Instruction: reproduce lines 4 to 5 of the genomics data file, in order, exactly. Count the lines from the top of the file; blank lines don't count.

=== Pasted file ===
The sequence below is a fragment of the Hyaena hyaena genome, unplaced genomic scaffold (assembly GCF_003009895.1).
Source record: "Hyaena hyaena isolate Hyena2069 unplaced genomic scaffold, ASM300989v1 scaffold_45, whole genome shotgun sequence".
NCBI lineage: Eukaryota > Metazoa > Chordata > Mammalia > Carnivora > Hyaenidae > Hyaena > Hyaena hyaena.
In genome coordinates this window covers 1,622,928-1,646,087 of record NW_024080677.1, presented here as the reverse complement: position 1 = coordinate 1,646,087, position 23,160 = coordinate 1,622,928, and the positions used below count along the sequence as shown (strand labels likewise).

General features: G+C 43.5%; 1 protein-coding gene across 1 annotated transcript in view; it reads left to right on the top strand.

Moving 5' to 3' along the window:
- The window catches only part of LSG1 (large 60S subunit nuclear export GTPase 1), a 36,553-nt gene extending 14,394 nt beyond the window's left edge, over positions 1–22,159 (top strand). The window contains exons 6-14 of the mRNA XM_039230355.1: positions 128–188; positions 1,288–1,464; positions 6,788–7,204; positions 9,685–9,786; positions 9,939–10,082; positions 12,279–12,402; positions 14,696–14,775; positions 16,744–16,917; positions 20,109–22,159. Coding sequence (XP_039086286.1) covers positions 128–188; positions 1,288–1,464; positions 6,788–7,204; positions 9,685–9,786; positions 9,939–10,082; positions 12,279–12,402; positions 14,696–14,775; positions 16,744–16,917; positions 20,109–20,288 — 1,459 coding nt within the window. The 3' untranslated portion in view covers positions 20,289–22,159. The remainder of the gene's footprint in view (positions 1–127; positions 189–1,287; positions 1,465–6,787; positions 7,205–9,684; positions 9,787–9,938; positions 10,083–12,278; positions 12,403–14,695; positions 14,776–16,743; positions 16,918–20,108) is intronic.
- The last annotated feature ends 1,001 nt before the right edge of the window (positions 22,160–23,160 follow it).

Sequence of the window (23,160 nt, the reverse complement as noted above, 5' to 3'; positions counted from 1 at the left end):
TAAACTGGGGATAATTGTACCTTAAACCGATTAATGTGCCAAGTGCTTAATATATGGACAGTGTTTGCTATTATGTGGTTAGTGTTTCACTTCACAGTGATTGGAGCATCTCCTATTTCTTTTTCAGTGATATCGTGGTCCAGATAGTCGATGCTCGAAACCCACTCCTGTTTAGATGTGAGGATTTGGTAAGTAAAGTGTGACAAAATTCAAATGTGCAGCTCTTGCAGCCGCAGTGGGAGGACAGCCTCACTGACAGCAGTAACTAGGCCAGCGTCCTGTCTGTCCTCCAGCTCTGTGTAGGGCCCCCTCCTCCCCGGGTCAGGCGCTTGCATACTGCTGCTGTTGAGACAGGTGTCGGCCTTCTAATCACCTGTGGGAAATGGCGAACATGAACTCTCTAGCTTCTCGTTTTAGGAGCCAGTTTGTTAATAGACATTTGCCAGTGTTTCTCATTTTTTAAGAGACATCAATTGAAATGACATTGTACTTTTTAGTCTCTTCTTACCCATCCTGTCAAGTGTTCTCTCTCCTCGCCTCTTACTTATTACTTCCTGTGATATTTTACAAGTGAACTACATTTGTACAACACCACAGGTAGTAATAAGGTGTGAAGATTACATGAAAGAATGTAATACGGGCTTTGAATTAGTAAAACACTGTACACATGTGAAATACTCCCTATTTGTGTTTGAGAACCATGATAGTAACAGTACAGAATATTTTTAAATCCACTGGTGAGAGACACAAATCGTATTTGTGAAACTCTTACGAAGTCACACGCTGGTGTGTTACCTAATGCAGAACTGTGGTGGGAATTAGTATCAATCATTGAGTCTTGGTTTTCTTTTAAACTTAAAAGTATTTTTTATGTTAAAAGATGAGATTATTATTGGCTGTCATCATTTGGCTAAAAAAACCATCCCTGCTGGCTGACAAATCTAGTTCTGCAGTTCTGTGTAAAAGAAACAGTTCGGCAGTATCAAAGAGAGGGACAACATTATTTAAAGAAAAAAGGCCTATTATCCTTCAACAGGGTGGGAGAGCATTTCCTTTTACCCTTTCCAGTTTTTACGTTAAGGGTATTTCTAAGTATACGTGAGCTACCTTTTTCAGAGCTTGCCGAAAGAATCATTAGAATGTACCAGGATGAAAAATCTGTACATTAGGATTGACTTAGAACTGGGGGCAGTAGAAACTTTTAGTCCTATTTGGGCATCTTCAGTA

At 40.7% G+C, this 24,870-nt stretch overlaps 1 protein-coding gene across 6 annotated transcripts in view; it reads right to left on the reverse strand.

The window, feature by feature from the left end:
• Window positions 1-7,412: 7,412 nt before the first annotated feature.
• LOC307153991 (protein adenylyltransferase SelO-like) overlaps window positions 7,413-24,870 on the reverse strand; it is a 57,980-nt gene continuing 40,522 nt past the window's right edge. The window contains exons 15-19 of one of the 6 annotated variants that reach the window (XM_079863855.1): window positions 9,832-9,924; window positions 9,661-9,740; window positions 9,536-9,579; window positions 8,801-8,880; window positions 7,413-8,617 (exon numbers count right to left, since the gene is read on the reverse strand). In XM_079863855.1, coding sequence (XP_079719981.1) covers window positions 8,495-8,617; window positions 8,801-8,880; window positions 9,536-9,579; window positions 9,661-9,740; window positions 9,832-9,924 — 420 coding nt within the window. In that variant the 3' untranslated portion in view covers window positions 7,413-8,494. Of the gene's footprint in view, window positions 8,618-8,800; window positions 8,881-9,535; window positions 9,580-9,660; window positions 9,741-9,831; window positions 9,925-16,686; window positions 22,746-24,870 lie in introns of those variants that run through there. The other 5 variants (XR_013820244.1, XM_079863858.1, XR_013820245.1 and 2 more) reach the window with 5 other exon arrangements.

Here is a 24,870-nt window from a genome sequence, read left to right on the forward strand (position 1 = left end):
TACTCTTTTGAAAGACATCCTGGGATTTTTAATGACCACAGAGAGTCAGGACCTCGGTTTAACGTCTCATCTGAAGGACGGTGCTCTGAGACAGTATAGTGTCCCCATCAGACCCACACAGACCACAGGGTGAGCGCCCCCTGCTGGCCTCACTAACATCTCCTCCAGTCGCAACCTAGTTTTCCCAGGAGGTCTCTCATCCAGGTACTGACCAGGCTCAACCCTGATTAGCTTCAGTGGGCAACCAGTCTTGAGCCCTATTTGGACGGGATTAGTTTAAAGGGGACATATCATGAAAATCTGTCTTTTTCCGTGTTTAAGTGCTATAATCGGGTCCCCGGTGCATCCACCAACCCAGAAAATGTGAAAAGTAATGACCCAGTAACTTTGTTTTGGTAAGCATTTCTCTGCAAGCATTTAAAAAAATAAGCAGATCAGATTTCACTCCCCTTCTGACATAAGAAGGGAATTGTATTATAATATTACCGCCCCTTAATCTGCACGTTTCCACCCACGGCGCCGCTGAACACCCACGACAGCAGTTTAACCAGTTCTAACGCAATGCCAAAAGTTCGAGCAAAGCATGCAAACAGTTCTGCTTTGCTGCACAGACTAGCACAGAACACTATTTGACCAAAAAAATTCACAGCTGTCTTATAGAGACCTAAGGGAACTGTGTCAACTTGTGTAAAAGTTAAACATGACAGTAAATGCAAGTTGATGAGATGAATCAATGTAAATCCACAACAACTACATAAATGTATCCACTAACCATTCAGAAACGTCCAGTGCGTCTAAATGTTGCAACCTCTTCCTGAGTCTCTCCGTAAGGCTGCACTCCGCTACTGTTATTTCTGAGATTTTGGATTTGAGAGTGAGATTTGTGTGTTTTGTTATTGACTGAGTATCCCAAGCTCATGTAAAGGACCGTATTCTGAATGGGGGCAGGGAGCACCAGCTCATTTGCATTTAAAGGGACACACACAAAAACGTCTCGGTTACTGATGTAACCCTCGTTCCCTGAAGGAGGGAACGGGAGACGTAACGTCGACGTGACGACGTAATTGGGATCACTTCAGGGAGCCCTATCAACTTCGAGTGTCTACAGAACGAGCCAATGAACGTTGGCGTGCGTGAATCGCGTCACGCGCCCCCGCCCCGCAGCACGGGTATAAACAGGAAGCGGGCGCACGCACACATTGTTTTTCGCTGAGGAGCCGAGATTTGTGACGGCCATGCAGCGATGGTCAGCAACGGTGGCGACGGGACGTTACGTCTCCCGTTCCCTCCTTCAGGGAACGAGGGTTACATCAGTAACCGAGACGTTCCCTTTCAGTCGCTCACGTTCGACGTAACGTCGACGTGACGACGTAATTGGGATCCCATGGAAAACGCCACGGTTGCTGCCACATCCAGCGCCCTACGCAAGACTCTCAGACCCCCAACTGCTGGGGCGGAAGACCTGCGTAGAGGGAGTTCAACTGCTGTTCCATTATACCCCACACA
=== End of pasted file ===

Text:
In genome coordinates this window covers 1,622,928-1,646,087 of record NW_024080677.1, presented here as the reverse complement: position 1 = coordinate 1,646,087, position 23,160 = coordinate 1,622,928, and the positions used below count along the sequence as shown (strand labels likewise).

General features: G+C 43.5%; 1 protein-coding gene across 1 annotated transcript in view; it reads left to right on the top strand.